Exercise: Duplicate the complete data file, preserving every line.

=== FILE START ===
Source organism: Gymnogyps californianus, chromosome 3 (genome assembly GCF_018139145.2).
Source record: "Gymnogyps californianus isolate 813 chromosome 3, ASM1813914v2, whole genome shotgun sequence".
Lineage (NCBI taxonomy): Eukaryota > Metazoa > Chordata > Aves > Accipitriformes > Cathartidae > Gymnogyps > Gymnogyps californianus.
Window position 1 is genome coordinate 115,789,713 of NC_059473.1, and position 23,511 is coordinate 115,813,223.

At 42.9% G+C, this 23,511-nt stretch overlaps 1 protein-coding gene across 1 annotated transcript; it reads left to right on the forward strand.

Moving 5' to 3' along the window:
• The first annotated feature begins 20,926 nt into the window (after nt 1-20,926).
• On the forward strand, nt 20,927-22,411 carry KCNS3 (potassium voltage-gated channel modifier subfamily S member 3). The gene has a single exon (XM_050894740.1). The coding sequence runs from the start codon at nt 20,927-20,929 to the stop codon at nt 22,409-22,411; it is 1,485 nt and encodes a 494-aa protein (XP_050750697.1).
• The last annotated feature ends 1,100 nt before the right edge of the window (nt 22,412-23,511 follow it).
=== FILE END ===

Source organism: Gymnogyps californianus, chromosome 3 (genome assembly GCF_018139145.2).
Source record: "Gymnogyps californianus isolate 813 chromosome 3, ASM1813914v2, whole genome shotgun sequence".
Lineage (NCBI taxonomy): Eukaryota > Metazoa > Chordata > Aves > Accipitriformes > Cathartidae > Gymnogyps > Gymnogyps californianus.
Window position 1 is genome coordinate 115,789,713 of NC_059473.1, and position 23,511 is coordinate 115,813,223.

At 42.9% G+C, this 23,511-nt stretch overlaps 1 protein-coding gene across 1 annotated transcript; it reads left to right on the forward strand.

Moving 5' to 3' along the window:
• The first annotated feature begins 20,926 nt into the window (after nt 1-20,926).
• On the forward strand, nt 20,927-22,411 carry KCNS3 (potassium voltage-gated channel modifier subfamily S member 3). The gene has a single exon (XM_050894740.1). The coding sequence runs from the start codon at nt 20,927-20,929 to the stop codon at nt 22,409-22,411; it is 1,485 nt and encodes a 494-aa protein (XP_050750697.1).
• The last annotated feature ends 1,100 nt before the right edge of the window (nt 22,412-23,511 follow it).